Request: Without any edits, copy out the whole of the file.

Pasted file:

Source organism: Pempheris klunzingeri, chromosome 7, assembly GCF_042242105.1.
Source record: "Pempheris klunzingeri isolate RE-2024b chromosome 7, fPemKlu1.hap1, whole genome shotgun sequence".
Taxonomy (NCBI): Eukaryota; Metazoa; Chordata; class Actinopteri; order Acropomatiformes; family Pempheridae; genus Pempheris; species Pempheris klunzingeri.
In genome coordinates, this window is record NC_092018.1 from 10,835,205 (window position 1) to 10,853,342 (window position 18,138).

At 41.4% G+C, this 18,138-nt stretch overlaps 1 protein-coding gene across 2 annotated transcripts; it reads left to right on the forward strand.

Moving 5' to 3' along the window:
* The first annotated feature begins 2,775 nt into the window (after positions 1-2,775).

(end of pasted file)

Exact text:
Source organism: Pempheris klunzingeri, chromosome 7, assembly GCF_042242105.1.
Source record: "Pempheris klunzingeri isolate RE-2024b chromosome 7, fPemKlu1.hap1, whole genome shotgun sequence".
Taxonomy (NCBI): Eukaryota; Metazoa; Chordata; class Actinopteri; order Acropomatiformes; family Pempheridae; genus Pempheris; species Pempheris klunzingeri.
In genome coordinates, this window is record NC_092018.1 from 10,835,205 (window position 1) to 10,853,342 (window position 18,138).

At 41.4% G+C, this 18,138-nt stretch overlaps 1 protein-coding gene across 2 annotated transcripts; it reads left to right on the forward strand.

Moving 5' to 3' along the window:
* The first annotated feature begins 2,775 nt into the window (after positions 1-2,775).